Yoga, Society and Values Today

The present time is special, because basically – with the exception of countries with oppressive rule – we have all we need and have a vast array of possibilities at our disposal. Simultaneously we are often inclined to be dissatisfied and even a small discomfort can cause a lot of perceived pain. It means that we are oversensitive to discomfort or to any unexpected limitations. As the coronavirus appeared on a global scene and we experience limitations, lockdowns, face masks, various tests and vaccines, we tend to become unsettled. As critical thinking becomes more and more rare and the majority tends to form a view from information available on the media/internet, “crowd driven thinking” became more and more popular and this is risky. With dissatisfaction, fear also comes in, and old negative feelings started resurfacing in our societies. 

Some time ago, vengeance infected movements gained footage in various societies. Presently we see e.g., extreme feminism, Black lives matter, Antifa, Taliban, ISIS, Boko Haram and others to fight for influence. They all represent movements that seem to want to take vengeance on men or white people or past oppressors or Christians or Western culture. Then there are white supremacy people, who stand partly for the opposite. The sourness of the Covid atmosphere is aggravating the impact of these initiatives. Surprisingly it is also possible to see that the social and political response to the events provoked by these movements is weak and often illogical.

Now what would be the solution?

Kshama, “forgiveness”. The past cannot be changed, and the future is dependent on present moods and decisions. Then Prem, “love”. As a Slovak Roman-catholic priest, Marián Kuffa, mentioned in one of his sermons, addicted people do not have a strong will so cannot get free from addiction by will. But if there is someone whom they love more than the addiction, then this may give them enough strength. If their surroundings stops criticizing them but tries to love them and take the addiction as a disease, it usually helps. Then there are real life challenges that make one forget the addictions or dis-eases. S. Yesudian wrote that during the WWII, the number of civilizations related diseased dropped dramatically. People had real challenges to cope with and their system woke up to these challenges and suppressed the “well-being induced diseases”.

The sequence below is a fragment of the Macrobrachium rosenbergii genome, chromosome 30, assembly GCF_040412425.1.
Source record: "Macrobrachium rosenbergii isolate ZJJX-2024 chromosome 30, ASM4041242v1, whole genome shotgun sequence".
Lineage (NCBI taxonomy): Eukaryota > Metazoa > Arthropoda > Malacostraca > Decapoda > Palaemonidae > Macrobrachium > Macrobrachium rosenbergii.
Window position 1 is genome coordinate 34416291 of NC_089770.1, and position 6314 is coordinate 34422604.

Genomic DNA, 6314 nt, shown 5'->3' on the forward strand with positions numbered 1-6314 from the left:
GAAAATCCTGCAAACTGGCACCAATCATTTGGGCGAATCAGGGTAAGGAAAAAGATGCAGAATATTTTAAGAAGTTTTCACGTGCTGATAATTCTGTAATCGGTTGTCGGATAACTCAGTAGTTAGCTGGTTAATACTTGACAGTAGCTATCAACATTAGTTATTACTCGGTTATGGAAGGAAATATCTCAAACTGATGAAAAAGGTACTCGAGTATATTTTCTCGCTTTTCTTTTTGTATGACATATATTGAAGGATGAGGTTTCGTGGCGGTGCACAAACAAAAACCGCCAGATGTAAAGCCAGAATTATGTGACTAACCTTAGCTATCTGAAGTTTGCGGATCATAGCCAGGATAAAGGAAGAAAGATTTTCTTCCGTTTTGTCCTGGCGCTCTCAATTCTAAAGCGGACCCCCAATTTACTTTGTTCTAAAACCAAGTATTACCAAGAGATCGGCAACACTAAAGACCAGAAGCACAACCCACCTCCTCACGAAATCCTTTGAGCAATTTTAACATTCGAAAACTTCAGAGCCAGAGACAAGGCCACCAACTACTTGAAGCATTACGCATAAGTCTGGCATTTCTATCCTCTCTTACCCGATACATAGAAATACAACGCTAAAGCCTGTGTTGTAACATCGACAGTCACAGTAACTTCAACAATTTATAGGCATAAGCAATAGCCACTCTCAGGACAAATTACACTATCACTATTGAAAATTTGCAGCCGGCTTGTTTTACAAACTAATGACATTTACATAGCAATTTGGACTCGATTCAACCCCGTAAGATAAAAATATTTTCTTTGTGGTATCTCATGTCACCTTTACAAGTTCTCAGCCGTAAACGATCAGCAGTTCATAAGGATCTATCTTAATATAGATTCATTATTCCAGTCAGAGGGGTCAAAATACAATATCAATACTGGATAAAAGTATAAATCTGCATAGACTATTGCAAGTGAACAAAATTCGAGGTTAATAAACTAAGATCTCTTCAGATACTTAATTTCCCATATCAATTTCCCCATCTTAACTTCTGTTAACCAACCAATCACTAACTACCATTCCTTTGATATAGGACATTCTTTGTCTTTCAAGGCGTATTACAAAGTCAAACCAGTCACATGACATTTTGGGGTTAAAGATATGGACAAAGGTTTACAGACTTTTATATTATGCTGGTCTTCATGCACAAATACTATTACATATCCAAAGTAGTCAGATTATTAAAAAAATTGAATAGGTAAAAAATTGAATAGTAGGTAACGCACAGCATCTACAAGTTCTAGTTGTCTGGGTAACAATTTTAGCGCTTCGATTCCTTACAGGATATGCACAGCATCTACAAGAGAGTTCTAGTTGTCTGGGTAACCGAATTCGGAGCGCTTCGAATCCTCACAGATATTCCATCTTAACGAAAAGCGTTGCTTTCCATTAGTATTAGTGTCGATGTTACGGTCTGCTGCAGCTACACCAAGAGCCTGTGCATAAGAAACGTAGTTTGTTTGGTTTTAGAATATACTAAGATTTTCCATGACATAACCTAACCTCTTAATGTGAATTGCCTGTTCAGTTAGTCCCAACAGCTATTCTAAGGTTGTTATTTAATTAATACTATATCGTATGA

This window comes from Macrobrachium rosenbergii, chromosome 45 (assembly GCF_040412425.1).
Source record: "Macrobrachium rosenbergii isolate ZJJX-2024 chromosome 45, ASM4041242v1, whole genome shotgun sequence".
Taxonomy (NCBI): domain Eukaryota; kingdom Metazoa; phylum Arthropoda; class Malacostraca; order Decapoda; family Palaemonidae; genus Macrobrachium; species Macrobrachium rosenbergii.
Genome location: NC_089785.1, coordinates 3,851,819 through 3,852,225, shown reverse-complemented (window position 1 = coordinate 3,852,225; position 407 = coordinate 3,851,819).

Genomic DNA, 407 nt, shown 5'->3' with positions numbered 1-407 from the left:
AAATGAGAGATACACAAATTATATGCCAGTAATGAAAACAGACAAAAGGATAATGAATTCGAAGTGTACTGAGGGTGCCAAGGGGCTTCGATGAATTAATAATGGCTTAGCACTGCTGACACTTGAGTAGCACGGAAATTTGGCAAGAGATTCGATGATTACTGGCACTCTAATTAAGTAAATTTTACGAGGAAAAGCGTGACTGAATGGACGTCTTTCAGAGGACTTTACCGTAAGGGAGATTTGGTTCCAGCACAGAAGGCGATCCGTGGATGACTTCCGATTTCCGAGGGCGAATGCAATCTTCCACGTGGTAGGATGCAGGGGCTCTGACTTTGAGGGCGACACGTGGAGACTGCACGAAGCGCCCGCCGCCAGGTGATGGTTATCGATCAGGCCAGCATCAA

In yoga there are important concepts like rita – order and dharma – the righteous/just life. At every time there is a temporal type of order – given by the legal and moral system that is prevalent at a time and the timeless order, which includes the basic guidelines for a balanced life, like the Ten Commandments of the yama and niyama of yoga. Only if we mind them can we have a dharmic life.

As the society becomes more and more liberal, and the psychic disposition of people less dharma-bound, some of the basic features of life became questionable – like who is a man and who is a woman. I learned recently that at the time of writing this blog. Nighty gender types are known. Well, instead of the basic two. This may be unsettling to many people and also to the society, as the biological simplicity is seemingly overwritten by psychological concepts. When we have uncertainties regarding our identity, be it national, minority-related, ideological, sexual etc., we have greater problems in finding stable solutions to life induced challenges. 

Migration of individuals or whole nations is a millennia long feature. Often it happened in the East to West direction and it has led to a variety of new situations. In some cases, the newcomers gave their culture to the ones with whom they had to share the land, but the locals kept their language. At other times the culture was adopted by the newcomers and their language has changed. Sometimes whole nations became displaced and they kept their culture including language. In Europe for some years, we are experiencing a migration which started as a flow of refugees from Syria, but almost simultaneously it became a flow of migrants from Asia and Africa. Their reason for moving was various – war, political situation, a liking for benefits, a liking for adventure and also for some – a tendency to attack the West and its values.

At first the European response was a (somewhat naive) hope that the newcomers with a different culture and religion will integrate. Later it became evident that in most cases this has not happened and brought a significant discomfort both to the locals and to the newcomers. Here new phenomena appeared, like Europe started barring the migrants from getting to Europe. Then, a smuggler “industry” surfaced to get migrants to Europe. Subsequently a legal “industry” appeared that served to slow or bar the process of repatriation of people not qualified for the status of refugee. A real solution to this migration is, however not at hand and usually it is only after some terror related event that governments start thinking about e.g., attempts to educate better the migrants and to ban religious centers that spread terror related teachings.

What can yoga do in this situation?